Haegue Yang at Modern Art Oxford

(Source: artnotartnot)

Dryden Wells

Dryden Wells' profile on Ceramics Now Magazine - View his works

“In each stage of the processes of my creating, new ideas and concepts seem to reveal themselves, bringing a new life to my work.   Working devoutly in clay, I continue to be challenged and seduced by the medium.  The manipulation of the material is what excites me, whether I am working big or small, loosely or precisely.

Interior and exterior spaces are primary oppositions that I use in my work both formally and conceptually.  Using animal forms as a subjects for my process and vehicles for my content, I am able to address these spaces literally and metaphorically.  The animal form allows me to juxtapose other distinct opposites such as life and death, positive and negative.  I feel that through this synthesis I am presenting questions and concerns which are not necessarily answered in the work.

Recently, I am interested in creating forms or sculptures through the use of multiples.  The multiples I am using are specifically segments of animals made with both hand-built and mold made forms. By fragmenting and stacking them, I am trying to obscure the initial subject and capture the evidence of a space and motion.  I work and build both intuitively and analytically in an attempt to contrast these formal characteristics and to push my concepts.” Dryden Wells

Dryden Wells, originally from St. Louis, Missouri, first completed a BFA in Ceramics and a BSED (K-12) at Missouri State University in Springfield, MO. In the Fall of 2005, Wells moved to Lubbock, Texas, to pursue an MFA degree in Ceramics at Texas Tech University, which he completed Spring of 2008. Wells, having previously been a resident artist at the Pottery Workshop: An Experimental Sculpture Factory in Jingdezhen, China, during the summers of 2006 and 2007, has recently been hired as the Design Studio Manager of The Pottery Workshop to assist in the maintenance and development of the Design Studio as well as to continue the development of his own work.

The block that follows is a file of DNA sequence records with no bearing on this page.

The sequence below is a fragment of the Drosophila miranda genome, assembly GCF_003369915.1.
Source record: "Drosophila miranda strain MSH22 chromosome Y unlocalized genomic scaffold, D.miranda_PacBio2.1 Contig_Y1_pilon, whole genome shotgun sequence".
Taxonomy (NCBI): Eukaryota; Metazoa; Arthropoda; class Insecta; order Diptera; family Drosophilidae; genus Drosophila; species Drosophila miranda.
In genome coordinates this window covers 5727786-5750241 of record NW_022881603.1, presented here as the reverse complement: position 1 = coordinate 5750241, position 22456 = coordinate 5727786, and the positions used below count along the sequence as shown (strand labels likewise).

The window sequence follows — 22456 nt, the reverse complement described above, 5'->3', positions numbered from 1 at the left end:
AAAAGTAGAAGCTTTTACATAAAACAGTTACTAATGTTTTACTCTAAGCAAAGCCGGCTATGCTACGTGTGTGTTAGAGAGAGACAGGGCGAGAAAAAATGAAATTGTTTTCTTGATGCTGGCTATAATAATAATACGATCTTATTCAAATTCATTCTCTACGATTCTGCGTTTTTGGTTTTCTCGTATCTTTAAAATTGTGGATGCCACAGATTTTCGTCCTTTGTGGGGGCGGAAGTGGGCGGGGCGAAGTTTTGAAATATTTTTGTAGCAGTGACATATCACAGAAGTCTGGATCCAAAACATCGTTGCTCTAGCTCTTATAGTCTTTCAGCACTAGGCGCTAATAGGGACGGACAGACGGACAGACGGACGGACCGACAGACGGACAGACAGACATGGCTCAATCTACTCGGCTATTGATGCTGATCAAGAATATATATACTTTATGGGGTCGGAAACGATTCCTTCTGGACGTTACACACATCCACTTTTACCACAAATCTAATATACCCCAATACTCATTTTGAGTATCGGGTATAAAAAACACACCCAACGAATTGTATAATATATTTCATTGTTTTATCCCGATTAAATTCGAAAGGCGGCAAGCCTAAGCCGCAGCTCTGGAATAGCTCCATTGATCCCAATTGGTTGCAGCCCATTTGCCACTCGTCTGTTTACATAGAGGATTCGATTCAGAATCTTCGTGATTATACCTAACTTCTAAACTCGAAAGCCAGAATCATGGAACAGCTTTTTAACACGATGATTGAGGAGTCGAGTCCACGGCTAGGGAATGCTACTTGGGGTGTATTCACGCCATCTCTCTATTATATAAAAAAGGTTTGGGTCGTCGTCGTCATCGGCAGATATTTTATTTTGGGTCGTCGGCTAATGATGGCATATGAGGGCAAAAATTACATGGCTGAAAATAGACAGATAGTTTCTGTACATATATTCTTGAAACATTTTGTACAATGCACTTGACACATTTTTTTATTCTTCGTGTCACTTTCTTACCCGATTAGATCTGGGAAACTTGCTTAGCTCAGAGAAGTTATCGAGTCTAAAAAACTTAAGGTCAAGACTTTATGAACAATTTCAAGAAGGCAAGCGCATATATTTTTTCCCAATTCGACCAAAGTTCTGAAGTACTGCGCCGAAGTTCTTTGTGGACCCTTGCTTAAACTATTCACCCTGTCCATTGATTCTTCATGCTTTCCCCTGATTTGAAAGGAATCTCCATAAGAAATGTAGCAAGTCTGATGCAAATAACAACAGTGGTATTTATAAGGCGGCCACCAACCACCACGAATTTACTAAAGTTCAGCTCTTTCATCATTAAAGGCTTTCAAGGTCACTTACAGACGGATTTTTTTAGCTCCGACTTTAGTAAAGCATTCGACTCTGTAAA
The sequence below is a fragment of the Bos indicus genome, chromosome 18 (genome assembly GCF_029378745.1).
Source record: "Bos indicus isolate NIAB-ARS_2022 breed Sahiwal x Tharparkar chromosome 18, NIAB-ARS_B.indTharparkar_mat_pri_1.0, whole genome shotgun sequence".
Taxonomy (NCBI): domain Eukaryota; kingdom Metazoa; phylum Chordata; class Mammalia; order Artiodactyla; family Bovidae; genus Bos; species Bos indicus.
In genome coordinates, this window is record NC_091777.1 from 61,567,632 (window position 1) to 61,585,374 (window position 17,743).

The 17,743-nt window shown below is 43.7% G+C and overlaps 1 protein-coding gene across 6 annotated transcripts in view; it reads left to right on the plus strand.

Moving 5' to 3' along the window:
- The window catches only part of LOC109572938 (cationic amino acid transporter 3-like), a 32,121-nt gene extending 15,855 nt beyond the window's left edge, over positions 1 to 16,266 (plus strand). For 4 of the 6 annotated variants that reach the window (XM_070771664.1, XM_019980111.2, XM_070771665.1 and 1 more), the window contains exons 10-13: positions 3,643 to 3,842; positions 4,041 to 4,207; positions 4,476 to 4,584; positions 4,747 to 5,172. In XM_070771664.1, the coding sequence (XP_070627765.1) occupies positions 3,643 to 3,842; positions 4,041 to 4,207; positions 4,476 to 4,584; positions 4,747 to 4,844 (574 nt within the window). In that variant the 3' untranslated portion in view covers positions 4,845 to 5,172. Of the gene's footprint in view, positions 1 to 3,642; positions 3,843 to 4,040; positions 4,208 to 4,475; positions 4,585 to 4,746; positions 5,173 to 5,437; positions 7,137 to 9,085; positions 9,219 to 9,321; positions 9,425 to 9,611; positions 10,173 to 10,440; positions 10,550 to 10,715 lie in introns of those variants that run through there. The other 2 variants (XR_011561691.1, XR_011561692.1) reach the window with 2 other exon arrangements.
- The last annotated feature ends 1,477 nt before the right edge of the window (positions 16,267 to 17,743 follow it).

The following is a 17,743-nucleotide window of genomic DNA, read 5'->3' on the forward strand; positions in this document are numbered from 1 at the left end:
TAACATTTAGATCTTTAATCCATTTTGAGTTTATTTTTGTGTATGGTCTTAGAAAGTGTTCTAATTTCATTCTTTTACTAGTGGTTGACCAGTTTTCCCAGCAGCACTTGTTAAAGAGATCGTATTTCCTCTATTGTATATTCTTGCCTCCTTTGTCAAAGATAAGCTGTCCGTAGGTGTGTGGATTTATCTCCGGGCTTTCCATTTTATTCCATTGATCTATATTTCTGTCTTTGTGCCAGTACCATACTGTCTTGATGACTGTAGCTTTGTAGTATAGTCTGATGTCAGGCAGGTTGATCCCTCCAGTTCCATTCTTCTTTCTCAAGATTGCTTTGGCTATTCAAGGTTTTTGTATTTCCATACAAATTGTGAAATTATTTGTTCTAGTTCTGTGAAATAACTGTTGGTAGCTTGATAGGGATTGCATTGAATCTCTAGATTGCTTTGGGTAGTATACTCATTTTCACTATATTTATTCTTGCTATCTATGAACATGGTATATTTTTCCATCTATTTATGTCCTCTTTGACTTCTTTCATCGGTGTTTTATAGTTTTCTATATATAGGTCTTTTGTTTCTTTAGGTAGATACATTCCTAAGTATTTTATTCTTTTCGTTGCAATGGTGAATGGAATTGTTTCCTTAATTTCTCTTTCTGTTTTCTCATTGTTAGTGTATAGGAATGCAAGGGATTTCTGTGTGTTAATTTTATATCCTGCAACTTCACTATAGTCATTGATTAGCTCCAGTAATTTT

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Cynthia Lahti

Cynthia Lahti's profile on Ceramics Now Magazine - View her works

Read the interview with Cynthia Lahti, Recognized artist - April 2011

“My goal is to create works of art that resonate with honesty and reflect the beauty and chaos of the world. My art is influenced by human artifacts from ancient times to the present, as well as by my personal experiences and emotions. Like the varied objects I draw on for inspiration—from 1940s knitting catalogs and outsider art, to Native American cedar carvings and Degas’ sculptures of dancers—my artworks force an explanation of reality and compel viewers to connect to a larger human experience. I work in various media, including drawing, collage, and sculpture.

Currently I am focusing on ceramic sculpture based on expressive images of the figure I find in a variety of source materials. There are so many figures out there in the world, wearing so many poses and costumes; I find those that resonate and interpret them in clay. Each sculpture expresses an intense inner psychological state, its surface effecting a fluctuating quality, part beautiful, part grotesque.

I grew up in Portland, Oregon and continue to live and work here.” Cynthia Lahti